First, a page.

Once upon a time a giant snake dwelled in southern Namibia. Every so often it devoured the people’s sheep and goats and so finally they decided to kill the snake. Armed with spears and accompanied by their dogs the men set out for the hunt. They encircled the snake, keeping it at bay with fiery torches, shooting arrows at it and thrusting spears into its body. Even though it was a giant snake it stood no chance against their superior numbers. In its death throes the snake tossed and turned, tearing deep furrows into the ground.
This old Nama legend explains in this vivid manner how the Fish River Canyon was formed. Geologists offer a more prosaic but no less fascinating explanation. It also involved an epic death struggle, though not of a snake but of a super-continent and it did not happen overnight but went on for hundreds of millions of years.
Once upon a time in the vicinity of today’s canyon there were deep fissures in the earth’s crust. Some 350 million years ago part of the surface caved in along those fissures and a rift valley, about 20 km wide, emerged. The Fish River chose the rift for its course and meandered through the flat valley in a wide looping meander belt.
The ancient southern super-continent of Gondwana broke up around 120 million years ago and South America and Africa drifted apart. The rims of the African fragment rose and the drop to sea level increased. Namibia’s interior is a high plateau even today. From its source the Gariep (Orange) River dug ever deeper into the earth and the Fish River, its tributary, followed suit on the high plateau in southern Namibia as the continent rose. So the shallow meander belt cut into the sediments and underlying basement rock and the Fish River’s winding system of gorges developed.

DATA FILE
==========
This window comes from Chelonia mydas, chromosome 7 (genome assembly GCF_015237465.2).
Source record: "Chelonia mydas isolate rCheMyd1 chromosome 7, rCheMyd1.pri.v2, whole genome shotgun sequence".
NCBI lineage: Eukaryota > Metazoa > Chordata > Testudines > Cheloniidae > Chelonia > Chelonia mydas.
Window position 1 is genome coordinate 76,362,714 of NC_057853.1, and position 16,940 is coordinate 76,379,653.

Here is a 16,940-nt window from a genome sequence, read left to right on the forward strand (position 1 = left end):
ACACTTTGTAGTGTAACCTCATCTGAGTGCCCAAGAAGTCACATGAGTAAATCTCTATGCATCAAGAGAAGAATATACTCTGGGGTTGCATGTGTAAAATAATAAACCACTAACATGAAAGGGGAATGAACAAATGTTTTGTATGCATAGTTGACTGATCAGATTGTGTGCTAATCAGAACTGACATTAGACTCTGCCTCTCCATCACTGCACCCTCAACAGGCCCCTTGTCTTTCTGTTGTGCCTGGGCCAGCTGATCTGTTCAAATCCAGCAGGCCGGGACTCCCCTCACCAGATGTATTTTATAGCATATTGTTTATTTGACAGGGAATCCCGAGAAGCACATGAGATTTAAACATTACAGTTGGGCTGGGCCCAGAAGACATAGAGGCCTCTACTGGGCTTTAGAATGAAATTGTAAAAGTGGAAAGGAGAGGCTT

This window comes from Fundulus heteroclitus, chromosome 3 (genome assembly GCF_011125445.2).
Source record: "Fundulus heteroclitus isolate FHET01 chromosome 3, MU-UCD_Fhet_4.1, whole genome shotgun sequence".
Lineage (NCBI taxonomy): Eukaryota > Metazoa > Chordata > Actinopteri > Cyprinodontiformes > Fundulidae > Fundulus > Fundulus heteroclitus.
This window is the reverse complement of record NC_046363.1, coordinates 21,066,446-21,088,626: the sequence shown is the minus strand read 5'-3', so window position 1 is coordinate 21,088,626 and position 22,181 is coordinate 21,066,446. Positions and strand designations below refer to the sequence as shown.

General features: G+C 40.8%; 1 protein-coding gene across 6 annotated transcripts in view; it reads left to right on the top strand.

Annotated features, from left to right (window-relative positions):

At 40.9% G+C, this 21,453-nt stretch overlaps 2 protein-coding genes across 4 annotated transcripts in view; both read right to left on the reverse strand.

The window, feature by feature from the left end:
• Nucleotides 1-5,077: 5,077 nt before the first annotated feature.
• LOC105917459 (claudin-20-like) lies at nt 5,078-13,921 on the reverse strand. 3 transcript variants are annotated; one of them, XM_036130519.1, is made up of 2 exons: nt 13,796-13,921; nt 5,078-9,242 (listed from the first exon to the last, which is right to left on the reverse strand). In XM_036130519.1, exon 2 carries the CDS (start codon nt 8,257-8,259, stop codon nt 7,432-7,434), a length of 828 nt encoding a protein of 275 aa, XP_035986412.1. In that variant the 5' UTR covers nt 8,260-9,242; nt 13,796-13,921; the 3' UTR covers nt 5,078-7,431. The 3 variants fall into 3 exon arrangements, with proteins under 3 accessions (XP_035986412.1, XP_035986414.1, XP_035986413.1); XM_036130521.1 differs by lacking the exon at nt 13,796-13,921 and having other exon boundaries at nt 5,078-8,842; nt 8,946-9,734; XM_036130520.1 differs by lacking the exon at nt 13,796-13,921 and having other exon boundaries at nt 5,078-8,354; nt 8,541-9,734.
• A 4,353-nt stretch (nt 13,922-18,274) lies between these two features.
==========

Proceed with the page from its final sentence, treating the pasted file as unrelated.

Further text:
Standing at one of the viewing points on the edge of the canyon you are able visually to relate to the geological explanation. In total the Fish River Canyon is about 160 km long, up to 27 km wide and 500 m deep. It is the second largest canyon on earth after the Grand Canyon in the US.
The Fish River Canyon was proclaimed a national monument in 1962 and a nature reserve in 1968.
The famous 80 km canyon hike from Hiker’s Point close to Hobas to Ai Ais (5 to 6 days) takes place in the national park. In Gondwana Canyon Park hiking tours with or without mules are offered in the wilderness of the canyon landscape some 40 km north of Hiker’s Point.
To book a mule trail hiking tour. Contact the Gondwana Travel Centre or book online under : http://www.gondwana-collection.com/the-fish-river-canyon-experience/activities/canyon-mule-trekking/